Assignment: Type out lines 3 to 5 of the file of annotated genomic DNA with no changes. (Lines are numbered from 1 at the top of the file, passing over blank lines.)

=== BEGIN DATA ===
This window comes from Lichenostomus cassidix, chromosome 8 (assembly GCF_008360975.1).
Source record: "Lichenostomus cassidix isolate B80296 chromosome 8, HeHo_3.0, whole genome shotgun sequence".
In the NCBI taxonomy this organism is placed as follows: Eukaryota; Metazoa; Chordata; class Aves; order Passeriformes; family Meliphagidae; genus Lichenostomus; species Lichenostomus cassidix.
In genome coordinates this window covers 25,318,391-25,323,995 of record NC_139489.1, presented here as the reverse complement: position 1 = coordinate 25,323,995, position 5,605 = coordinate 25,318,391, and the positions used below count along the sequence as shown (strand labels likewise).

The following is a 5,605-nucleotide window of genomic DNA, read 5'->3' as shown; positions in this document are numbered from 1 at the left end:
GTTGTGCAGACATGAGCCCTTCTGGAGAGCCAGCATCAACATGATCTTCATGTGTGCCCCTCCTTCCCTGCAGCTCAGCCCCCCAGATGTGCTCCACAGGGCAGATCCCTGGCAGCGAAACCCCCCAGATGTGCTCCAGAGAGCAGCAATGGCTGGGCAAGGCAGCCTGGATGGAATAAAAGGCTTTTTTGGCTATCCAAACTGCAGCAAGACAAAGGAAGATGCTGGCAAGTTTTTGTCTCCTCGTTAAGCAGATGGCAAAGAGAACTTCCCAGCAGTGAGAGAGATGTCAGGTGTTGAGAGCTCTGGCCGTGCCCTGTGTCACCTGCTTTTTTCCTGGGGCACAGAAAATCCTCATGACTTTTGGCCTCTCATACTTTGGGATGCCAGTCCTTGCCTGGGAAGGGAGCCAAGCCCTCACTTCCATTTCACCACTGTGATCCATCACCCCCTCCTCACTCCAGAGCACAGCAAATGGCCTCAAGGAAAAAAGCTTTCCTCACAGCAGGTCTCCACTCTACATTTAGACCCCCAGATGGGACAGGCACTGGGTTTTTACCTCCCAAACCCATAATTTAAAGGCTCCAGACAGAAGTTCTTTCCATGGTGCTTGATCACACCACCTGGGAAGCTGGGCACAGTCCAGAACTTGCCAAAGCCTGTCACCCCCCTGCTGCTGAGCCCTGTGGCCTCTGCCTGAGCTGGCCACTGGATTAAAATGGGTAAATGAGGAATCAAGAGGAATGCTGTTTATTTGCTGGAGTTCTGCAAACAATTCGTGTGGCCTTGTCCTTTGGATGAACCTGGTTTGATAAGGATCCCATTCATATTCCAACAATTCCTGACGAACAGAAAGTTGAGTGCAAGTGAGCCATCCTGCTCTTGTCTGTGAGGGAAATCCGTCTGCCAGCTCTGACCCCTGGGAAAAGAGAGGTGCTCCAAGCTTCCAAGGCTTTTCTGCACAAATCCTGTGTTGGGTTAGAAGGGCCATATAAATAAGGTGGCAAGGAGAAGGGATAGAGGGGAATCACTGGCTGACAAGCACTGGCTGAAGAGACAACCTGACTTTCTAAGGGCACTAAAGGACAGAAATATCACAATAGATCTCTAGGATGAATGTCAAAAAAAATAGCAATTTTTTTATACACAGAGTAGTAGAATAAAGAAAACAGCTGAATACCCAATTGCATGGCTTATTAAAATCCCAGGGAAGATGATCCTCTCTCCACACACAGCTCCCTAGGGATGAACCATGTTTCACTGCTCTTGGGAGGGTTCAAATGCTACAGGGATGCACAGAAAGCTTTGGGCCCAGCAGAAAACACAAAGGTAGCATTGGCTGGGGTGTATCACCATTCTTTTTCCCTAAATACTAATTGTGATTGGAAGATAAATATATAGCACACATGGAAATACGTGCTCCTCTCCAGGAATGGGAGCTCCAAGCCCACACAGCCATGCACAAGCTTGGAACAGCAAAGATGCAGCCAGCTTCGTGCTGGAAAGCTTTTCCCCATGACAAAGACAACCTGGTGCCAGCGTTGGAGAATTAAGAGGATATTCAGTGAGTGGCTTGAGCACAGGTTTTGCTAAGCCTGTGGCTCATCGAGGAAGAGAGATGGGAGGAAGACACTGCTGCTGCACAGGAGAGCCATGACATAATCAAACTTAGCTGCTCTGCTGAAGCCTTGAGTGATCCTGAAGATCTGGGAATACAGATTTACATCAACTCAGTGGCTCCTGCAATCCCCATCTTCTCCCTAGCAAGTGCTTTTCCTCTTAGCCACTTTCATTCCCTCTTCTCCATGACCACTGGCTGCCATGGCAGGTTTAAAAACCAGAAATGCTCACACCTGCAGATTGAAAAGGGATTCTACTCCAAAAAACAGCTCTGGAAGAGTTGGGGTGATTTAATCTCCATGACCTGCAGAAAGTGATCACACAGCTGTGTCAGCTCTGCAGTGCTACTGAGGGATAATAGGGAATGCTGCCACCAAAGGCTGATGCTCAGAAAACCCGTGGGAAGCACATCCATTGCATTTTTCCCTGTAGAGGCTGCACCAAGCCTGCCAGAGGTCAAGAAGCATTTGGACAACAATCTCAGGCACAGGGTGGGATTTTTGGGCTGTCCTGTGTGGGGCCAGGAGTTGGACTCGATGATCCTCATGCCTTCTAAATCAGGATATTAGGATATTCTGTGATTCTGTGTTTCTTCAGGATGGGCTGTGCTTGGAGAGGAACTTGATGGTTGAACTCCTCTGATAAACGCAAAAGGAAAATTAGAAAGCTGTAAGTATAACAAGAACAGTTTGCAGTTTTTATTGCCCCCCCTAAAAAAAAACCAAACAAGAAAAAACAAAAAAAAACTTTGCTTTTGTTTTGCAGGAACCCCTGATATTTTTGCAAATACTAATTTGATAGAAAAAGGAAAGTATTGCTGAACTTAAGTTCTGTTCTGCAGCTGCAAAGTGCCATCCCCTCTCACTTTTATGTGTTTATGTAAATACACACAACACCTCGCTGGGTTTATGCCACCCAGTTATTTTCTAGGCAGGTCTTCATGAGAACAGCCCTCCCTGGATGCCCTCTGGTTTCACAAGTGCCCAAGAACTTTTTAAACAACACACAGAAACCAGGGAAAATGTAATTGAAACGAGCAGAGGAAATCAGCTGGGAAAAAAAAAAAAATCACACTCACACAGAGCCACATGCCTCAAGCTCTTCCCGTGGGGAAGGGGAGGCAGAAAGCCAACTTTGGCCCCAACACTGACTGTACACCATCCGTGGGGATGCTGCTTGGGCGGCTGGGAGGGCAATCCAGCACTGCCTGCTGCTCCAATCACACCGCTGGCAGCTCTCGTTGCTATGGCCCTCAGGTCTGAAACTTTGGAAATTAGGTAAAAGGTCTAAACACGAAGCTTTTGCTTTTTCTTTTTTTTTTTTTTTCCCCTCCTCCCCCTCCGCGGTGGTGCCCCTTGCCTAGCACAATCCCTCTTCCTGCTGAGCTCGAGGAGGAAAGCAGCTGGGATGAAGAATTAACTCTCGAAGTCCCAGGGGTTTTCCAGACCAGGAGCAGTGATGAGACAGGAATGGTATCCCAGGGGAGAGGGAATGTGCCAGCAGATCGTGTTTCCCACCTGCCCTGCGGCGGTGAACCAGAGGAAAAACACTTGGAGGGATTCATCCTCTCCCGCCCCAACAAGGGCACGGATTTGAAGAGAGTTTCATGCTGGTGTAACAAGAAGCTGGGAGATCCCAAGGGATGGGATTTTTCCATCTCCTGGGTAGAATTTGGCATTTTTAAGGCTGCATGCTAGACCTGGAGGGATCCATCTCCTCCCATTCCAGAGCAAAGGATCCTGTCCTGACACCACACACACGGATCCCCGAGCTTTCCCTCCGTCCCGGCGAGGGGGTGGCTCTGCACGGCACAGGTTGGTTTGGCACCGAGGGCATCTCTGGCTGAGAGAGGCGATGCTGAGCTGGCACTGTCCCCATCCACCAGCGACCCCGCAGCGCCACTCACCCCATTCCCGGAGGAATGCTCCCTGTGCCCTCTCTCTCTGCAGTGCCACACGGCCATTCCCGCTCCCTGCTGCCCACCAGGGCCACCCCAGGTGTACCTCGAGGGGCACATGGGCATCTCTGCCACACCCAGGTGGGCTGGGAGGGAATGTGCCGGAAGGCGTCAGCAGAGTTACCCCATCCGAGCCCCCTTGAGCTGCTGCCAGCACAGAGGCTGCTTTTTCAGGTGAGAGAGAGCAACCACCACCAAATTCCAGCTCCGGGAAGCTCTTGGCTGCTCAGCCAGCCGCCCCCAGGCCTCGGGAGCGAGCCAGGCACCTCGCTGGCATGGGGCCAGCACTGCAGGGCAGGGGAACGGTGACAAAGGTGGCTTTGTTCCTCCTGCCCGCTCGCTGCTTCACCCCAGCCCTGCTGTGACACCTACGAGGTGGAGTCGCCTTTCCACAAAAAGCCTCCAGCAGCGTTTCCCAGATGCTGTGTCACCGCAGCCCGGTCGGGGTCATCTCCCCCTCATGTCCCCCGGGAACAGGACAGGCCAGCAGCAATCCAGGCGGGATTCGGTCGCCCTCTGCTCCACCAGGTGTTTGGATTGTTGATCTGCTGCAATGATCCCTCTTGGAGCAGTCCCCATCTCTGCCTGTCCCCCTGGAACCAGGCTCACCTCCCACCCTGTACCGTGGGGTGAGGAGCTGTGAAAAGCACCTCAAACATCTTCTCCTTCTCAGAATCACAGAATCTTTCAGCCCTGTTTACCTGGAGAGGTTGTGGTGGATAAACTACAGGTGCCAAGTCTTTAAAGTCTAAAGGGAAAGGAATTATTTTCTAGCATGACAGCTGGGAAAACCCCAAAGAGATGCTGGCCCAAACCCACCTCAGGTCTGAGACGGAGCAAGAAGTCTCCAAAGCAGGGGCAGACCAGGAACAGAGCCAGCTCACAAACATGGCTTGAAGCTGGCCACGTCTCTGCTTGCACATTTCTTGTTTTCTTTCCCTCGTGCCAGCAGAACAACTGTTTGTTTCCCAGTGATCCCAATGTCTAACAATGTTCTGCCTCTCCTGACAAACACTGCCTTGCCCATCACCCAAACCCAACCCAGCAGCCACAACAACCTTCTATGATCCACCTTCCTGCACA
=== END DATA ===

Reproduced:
In the NCBI taxonomy this organism is placed as follows: Eukaryota; Metazoa; Chordata; class Aves; order Passeriformes; family Meliphagidae; genus Lichenostomus; species Lichenostomus cassidix.
In genome coordinates this window covers 25,318,391-25,323,995 of record NC_139489.1, presented here as the reverse complement: position 1 = coordinate 25,323,995, position 5,605 = coordinate 25,318,391, and the positions used below count along the sequence as shown (strand labels likewise).

The following is a 5,605-nucleotide window of genomic DNA, read 5'->3' as shown; positions in this document are numbered from 1 at the left end: